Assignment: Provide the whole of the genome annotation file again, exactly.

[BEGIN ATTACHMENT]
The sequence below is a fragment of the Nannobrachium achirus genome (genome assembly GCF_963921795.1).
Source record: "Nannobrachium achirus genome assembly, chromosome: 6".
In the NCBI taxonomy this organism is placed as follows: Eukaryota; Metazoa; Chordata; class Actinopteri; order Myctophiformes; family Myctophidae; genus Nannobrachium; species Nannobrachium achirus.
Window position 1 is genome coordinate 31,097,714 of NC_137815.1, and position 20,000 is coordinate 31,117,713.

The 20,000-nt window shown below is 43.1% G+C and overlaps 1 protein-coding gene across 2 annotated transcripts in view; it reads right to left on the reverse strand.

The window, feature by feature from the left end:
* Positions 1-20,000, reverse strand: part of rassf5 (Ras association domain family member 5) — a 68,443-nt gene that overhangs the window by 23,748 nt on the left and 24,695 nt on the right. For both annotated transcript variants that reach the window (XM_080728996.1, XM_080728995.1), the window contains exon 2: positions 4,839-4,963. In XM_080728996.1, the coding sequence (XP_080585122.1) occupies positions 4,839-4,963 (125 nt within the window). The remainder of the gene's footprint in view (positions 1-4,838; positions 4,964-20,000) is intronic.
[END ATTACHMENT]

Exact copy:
The sequence below is a fragment of the Nannobrachium achirus genome (genome assembly GCF_963921795.1).
Source record: "Nannobrachium achirus genome assembly, chromosome: 6".
In the NCBI taxonomy this organism is placed as follows: Eukaryota; Metazoa; Chordata; class Actinopteri; order Myctophiformes; family Myctophidae; genus Nannobrachium; species Nannobrachium achirus.
Window position 1 is genome coordinate 31,097,714 of NC_137815.1, and position 20,000 is coordinate 31,117,713.

The 20,000-nt window shown below is 43.1% G+C and overlaps 1 protein-coding gene across 2 annotated transcripts in view; it reads right to left on the reverse strand.

The window, feature by feature from the left end:
* Positions 1-20,000, reverse strand: part of rassf5 (Ras association domain family member 5) — a 68,443-nt gene that overhangs the window by 23,748 nt on the left and 24,695 nt on the right. For both annotated transcript variants that reach the window (XM_080728996.1, XM_080728995.1), the window contains exon 2: positions 4,839-4,963. In XM_080728996.1, the coding sequence (XP_080585122.1) occupies positions 4,839-4,963 (125 nt within the window). The remainder of the gene's footprint in view (positions 1-4,838; positions 4,964-20,000) is intronic.